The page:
- only 1 percent explicitly endorsed what Oreskes called the “consensus view”;
- 29 percent implicitly accepted it “but mainly focus[ed] on impact assessments of envisaged global climate change”;
- 8 percent focused on “mitigation”;
- 6 percent focused on methodological questions;
- 8 percent dealt “exclusively with paleo-climatological research unrelated to recent climate change”;
- 3 percent “reject[ed] or doubt[ed] the view that human activities are the main drivers of ‘the observed warming over the last 50 years’”;
- 4 percent focused “on natural factors of global climate change”; and
- 42 percent did “not include any direct or indirect link or reference to human activities, CO2 or greenhouse gas emissions, let alone anthropogenic forcing of recent climate change.”
Peter Doran and Maggie Zimmerman’s “Examining the Consensus on Climate Change” (EOS, January 2009), concluded, “It seems that the debate on the authenticity of global warming and the role played by human activity is largely nonexistent among those who understand the nuances and scientific basis of long-term climate processes.” However, Doran and Zimmerman counted only 79 out of the 3,146 responses to their survey in determining the alleged consensus, and the two questions asked in the survey were framed such that even the most ardent skeptics—like Fred Singer, Richard Lindzen, and Roy Spencer—would have answered “Yes”:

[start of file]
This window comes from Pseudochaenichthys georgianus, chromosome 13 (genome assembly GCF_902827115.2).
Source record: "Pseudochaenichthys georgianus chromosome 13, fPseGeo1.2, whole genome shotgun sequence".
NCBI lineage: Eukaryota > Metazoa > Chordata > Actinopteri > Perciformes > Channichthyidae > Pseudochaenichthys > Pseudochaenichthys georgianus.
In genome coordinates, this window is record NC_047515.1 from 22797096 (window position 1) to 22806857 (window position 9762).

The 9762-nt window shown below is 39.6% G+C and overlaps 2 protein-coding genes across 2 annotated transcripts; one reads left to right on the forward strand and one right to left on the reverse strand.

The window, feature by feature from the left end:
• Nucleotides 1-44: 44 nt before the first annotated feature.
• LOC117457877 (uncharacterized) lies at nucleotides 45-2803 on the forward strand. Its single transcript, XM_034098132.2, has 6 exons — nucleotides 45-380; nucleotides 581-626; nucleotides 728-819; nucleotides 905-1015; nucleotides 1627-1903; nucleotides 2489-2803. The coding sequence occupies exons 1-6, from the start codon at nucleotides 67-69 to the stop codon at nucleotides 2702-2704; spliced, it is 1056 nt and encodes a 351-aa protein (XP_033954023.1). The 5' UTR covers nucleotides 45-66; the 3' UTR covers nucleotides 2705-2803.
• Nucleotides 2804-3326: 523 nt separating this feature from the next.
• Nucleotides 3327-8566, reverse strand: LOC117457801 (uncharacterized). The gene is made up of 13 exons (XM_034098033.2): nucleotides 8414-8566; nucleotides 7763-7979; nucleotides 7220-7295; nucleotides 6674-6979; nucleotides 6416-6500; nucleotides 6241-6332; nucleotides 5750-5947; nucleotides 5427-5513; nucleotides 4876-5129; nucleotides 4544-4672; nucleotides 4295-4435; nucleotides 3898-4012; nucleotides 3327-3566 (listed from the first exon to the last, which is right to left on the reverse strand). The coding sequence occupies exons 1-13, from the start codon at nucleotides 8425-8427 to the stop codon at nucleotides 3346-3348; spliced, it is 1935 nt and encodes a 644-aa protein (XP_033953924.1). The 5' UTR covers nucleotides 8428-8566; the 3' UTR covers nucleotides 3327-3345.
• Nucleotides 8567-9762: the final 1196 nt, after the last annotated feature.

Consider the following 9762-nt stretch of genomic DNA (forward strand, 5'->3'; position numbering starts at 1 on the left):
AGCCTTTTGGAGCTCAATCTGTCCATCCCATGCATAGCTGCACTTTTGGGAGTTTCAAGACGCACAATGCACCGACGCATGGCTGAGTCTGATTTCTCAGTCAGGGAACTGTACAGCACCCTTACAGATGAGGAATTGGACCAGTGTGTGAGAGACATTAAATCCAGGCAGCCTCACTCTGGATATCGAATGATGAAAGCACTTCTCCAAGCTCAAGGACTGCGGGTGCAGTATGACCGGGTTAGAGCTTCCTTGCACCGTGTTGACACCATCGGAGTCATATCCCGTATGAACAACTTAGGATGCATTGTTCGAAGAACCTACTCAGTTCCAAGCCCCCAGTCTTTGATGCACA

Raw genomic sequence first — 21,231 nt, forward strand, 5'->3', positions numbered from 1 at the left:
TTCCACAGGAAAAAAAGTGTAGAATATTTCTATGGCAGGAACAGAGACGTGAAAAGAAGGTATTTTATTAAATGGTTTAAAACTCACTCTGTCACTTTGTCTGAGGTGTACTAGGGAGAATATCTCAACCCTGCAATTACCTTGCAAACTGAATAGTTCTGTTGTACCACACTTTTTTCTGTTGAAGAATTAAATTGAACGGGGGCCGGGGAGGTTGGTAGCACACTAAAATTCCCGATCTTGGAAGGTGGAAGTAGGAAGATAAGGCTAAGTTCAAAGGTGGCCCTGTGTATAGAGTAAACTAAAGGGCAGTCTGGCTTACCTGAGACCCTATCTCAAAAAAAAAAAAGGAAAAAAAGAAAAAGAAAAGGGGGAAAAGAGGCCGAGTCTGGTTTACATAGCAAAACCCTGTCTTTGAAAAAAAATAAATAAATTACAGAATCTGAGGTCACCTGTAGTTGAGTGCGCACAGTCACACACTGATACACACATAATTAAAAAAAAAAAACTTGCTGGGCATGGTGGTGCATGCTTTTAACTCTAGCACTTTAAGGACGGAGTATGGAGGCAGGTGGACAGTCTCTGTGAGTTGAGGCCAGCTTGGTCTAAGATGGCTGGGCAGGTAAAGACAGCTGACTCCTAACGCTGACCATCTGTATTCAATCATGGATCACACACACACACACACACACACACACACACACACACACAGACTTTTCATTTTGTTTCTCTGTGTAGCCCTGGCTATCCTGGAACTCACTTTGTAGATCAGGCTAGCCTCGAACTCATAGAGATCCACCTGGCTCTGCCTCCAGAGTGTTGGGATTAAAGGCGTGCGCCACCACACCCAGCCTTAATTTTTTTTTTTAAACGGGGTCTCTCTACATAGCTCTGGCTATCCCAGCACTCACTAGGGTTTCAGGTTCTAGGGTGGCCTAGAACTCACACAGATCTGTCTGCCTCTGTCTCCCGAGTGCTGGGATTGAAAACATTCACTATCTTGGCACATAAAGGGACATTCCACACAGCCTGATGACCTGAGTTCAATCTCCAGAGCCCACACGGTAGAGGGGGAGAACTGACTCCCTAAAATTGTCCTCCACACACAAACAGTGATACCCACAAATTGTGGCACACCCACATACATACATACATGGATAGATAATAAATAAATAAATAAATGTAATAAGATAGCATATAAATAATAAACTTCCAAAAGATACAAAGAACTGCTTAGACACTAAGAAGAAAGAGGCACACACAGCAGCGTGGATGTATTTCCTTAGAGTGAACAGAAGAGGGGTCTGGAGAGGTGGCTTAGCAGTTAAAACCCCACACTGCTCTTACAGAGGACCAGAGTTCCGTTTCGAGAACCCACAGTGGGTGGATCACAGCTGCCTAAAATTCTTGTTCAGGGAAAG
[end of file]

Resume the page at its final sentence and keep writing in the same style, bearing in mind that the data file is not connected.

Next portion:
- “When compared with pre1800s levels, do you think that mean global temperatures have generally risen, fallen, or remained relatively constant?”
- “Do you think human activity is a significant contributing factor in changing mean global temperatures?”
Another study, “Expert credibility in climate change” (PNAS, April 9, 2010), by William Anderegg et al., reported that a survey of publication and citation data of 1,372 climate researchers found that 97 to 98 percent believed that “anthropogenic greenhouse gases have been responsible for ‘most’ of the ‘unequivocal’ warming of the Earth’s average global temperature over the second half of the 20th century.” But Anderegg’s study covered only the 200 most prolific writers on climate change, excluding thousands of others, and even the conclusion that humans caused “most” of the warming doesn’t mean that those scientists consider global warming a crisis or that we should spend trillions of dollars attempting to stop it.